In it's simplest form, ISO refers to a number which represents how sensitive your camera's sensor is to light. The lower the number, the less sensitive it is and consequently the darker the image will be. The greater the number, the more sensitive the camera is and the brighter the image will be. This comes at the cost of noise, however.
Noise is that annoying static looking stuff that appears on your photos. It can be removed with software light Lightroom or Photoshop, but ideally you should be trying to control your ISO settings so that you don't have to.
Shouldn't I just leave my ISO as low as possible all the time?
No, of course not. There will be circumstances when you will need to bump up your ISO, knowing full well it will cost noise in your image. The goal is to try and put together an aperture and shutter speed appropriate enough so that you don't need to raise your ISO too high.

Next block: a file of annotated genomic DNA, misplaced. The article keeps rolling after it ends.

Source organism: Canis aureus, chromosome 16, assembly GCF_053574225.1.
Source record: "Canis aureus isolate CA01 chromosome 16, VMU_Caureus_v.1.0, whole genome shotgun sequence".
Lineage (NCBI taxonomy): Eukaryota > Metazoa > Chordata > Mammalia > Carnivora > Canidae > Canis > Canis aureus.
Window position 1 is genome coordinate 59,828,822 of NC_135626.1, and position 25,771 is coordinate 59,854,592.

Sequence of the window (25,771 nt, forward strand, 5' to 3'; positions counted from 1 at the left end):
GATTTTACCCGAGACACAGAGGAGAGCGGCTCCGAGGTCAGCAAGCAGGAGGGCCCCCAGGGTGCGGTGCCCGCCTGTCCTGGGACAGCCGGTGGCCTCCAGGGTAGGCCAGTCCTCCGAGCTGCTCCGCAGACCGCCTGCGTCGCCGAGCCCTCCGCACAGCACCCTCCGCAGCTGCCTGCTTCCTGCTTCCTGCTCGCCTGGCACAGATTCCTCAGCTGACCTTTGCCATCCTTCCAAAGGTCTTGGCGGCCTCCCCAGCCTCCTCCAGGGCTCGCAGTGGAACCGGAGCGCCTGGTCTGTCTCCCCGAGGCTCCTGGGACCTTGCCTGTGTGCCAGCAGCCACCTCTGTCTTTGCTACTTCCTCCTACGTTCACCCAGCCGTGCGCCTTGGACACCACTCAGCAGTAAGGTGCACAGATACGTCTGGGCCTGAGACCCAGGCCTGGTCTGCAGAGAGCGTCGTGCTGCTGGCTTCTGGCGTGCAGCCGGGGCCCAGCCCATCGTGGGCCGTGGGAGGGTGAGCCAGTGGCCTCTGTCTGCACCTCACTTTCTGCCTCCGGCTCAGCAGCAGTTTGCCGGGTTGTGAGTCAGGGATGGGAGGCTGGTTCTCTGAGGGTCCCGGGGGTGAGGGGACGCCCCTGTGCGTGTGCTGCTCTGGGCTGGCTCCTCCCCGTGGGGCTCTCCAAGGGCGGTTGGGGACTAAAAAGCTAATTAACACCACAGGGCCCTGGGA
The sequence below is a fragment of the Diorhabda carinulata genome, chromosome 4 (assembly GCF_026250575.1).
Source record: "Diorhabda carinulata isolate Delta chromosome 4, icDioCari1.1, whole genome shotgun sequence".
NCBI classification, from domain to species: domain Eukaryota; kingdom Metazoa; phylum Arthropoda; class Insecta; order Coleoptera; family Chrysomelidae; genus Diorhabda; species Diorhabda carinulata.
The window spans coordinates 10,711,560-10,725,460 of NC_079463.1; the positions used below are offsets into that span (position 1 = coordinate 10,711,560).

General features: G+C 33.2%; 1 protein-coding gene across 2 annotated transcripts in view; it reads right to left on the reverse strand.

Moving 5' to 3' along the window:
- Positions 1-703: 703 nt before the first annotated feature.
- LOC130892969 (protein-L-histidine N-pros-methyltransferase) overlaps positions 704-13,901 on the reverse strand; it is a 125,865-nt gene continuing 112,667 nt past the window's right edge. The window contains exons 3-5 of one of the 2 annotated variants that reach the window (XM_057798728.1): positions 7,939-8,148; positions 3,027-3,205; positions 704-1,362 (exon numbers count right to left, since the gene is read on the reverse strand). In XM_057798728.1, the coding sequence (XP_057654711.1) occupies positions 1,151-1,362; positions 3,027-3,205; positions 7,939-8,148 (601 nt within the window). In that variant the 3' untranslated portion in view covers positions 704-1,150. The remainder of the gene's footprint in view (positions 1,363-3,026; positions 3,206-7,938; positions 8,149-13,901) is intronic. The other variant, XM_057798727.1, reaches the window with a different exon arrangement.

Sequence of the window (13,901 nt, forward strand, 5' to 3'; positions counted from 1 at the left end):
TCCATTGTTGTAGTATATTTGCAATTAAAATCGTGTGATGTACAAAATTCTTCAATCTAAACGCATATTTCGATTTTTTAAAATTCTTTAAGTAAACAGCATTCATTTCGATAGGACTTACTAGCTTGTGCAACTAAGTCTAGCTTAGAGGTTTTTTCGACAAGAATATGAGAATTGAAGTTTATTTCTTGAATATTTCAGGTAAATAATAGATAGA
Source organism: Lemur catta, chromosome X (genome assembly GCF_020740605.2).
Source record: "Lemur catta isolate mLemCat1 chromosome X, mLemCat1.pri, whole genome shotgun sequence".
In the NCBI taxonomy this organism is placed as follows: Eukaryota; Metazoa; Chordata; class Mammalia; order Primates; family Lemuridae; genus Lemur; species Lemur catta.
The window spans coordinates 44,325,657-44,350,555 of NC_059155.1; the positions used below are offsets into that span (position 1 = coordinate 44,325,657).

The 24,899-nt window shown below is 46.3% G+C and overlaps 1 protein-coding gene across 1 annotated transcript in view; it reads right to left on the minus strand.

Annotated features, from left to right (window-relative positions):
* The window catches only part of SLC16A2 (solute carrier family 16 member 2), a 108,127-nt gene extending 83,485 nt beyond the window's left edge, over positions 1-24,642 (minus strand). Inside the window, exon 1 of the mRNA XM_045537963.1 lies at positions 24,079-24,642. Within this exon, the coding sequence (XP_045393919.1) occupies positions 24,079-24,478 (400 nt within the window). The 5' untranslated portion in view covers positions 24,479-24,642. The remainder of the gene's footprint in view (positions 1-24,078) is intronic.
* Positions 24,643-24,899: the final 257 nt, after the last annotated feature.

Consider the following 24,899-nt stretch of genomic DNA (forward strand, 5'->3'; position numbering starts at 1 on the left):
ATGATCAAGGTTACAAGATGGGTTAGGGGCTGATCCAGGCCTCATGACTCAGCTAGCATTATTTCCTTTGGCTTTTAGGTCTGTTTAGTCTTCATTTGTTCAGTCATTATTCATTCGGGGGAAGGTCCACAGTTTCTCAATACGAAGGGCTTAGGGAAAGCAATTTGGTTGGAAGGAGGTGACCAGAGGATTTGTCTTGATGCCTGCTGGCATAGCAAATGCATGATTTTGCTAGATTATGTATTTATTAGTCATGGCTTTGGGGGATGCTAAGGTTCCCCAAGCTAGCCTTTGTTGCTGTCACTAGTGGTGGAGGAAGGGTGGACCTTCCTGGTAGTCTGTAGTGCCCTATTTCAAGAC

When Should I use a low ISO vs a high ISO?
There are some general guidelines to changing your ISO settings, depending on your lighting conditions.
If it's sunny, try to keep you ISO as low as your camera allows. Usually this is 100
If it's cloudy or partly cloudy, try using an ISO setting of around 200
If it's completely cloudy or stormy, try using an ISO setting of around 400
If you are shooting in low light, like indoors of a house, try using an ISO setting of around 800
You get the idea....
Hopefully that should give you an idea of how you step up the ISO settings progressively as it gets darker. Keep in mind that the higher the ISO, the greater the noise. A good way to think of what ISO controls is to think of ISO controlling the fill light in the image.
FIll light would be the light that falls into the shadows, but doesn't go completely dark. If your image is coming out with really dark shadows and really bright highlights, try raising your ISO.